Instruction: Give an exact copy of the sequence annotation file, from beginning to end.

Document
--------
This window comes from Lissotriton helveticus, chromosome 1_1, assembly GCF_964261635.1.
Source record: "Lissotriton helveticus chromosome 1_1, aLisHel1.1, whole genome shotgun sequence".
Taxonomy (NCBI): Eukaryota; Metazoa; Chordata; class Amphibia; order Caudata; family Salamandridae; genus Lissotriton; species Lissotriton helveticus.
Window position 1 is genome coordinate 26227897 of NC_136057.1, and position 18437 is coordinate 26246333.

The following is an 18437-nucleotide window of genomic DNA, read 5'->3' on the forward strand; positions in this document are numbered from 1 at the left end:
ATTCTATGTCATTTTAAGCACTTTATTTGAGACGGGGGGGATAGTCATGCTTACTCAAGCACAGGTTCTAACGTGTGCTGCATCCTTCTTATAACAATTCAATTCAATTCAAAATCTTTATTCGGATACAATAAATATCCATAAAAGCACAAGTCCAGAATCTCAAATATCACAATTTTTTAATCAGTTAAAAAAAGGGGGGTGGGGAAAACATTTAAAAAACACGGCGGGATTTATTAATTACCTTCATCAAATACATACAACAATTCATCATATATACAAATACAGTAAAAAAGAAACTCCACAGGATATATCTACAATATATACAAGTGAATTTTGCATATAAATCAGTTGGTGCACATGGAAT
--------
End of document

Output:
This window comes from Lissotriton helveticus, chromosome 1_1, assembly GCF_964261635.1.
Source record: "Lissotriton helveticus chromosome 1_1, aLisHel1.1, whole genome shotgun sequence".
Taxonomy (NCBI): Eukaryota; Metazoa; Chordata; class Amphibia; order Caudata; family Salamandridae; genus Lissotriton; species Lissotriton helveticus.
Window position 1 is genome coordinate 26227897 of NC_136057.1, and position 18437 is coordinate 26246333.

The following is an 18437-nucleotide window of genomic DNA, read 5'->3' on the forward strand; positions in this document are numbered from 1 at the left end:
ATTCTATGTCATTTTAAGCACTTTATTTGAGACGGGGGGGATAGTCATGCTTACTCAAGCACAGGTTCTAACGTGTGCTGCATCCTTCTTATAACAATTCAATTCAATTCAAAATCTTTATTCGGATACAATAAATATCCATAAAAGCACAAGTCCAGAATCTCAAATATCACAATTTTTTAATCAGTTAAAAAAAGGGGGGTGGGGAAAACATTTAAAAAACACGGCGGGATTTATTAATTACCTTCATCAAATACATACAACAATTCATCATATATACAAATACAGTAAAAAAGAAACTCCACAGGATATATCTACAATATATACAAGTGAATTTTGCATATAAATCAGTTGGTGCACATGGAAT